Pragmatist Jack Kelley just doesn’t see himself as particularly noteworthy. I saw this firsthand in 2005 at the Christmas party of Nickerson & O’Day, the Brewer-based construction company he helmed for 27 years. His successor-in-waiting, Karl Ward, staged a stealthy presentation honoring him for his long service to the company. In Karl’s defense, this wouldn’t have happened any other way but through stealth.
As the festivities carried on, and with each successive speaker extolling Jack, there he sat, grim-faced, yearning for the Tums. The humble fellow that he is, and I suspect this is true for most fathers, his best stories will never see the light of day unless other people tell them.
What follows is my special tribute for Father’s Day to the guy most people he worked with in the Bangor area did not get to see, the guy I call “Dad.”
In early September 2004, I hiked the Appalachian Trail’s most arduous, breathtaking, and rewarding portion: 435 miles from Hanover, New Hampshire, to Baxter peak. I was 30 years old, about to embark on a new career path, and I resolved that this would be the time to make good on dreams deferred. Somewhere in the planning stage that summer I got it in my head that this particular dream should end with a flourish, accompanied by someone special.
I called up Dad and pitched the idea. And in his risk-averse way, he committed — to possibly joining me.
Dad was 61, a bit hobbled as builders usually are, but also at the height of his professional success. As an executive within his national trade association, he was also traveling a lot. At the start of my five-week journey, I was mildly pleased Dad expressed his most direct non-commitment yet: “Tell you what, Rob, keep checking in with me about it, and as we get closer, we’ll see.”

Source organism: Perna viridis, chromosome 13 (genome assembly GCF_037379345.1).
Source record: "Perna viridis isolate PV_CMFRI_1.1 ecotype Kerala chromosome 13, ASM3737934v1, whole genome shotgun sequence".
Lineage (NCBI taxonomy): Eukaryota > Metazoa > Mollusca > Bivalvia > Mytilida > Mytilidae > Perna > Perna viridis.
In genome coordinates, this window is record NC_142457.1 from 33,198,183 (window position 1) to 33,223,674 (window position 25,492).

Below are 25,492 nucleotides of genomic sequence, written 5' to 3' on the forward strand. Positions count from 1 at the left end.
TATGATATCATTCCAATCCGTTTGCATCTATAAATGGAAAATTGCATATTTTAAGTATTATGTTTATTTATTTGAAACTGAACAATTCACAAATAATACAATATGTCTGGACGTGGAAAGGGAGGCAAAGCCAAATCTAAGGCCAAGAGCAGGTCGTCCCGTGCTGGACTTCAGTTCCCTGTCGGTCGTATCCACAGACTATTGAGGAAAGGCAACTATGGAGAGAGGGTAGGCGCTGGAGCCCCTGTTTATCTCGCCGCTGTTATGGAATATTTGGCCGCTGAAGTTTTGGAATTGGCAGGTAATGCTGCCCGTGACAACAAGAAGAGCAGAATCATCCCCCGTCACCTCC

“We’ll see.” The ultimate Dad deflection. See? See what?
As I hiked my way across New Hampshire, he kept me guessing with that familiar refrain of “we’ll see.” I enlisted my wife to gather intelligence; he didn’t budge. She lunged for a raw fatherly nerve, “What do you think of him, out there on the trail by himself?”
“Well, I think of him when I take a hot shower, when I get into my nice warm bed,” he joked.
By the time I’d reached Rangeley, I noticed Dad’s enthusiasm with the idea starting to wane, and with only two weeks to go until Katahdin, the realities of his busy life intervened. I learned that Dad would be traveling to Phoenix for a meeting that would fatally coincide with the highly contingent, possibly-maybe plan of taking on Katahdin together.
“We’ll see?”Perhaps we have just seen it, I thought: the dream’s end. I should have been disappointed, but by now this was common. Dad’s relentless work habit did in fact come with a price: less time together. For nearly every week of his 27 years at Nickerson and O’Day, Dad spent an average of two days with his family in Winthrop. The other five days he spent 82 miles away in his Brewer office, and his nights in a nearby apartment across the river on Hancock Street. Put simply, our family did not see nearly enough of Dad.
But for whatever reason, this time he did not outright say no. While I ventured northeast through Carrabassett Valley through Caratunk, knees and feet increasingly sore, I compiled a list of things that could go wrong in my effort to bring Dad from Phoenix to the unincorporated townships of the Maine woods. This was a long list. Even under the most auspicious conditions, one factor loomed large above the others: cell phone service.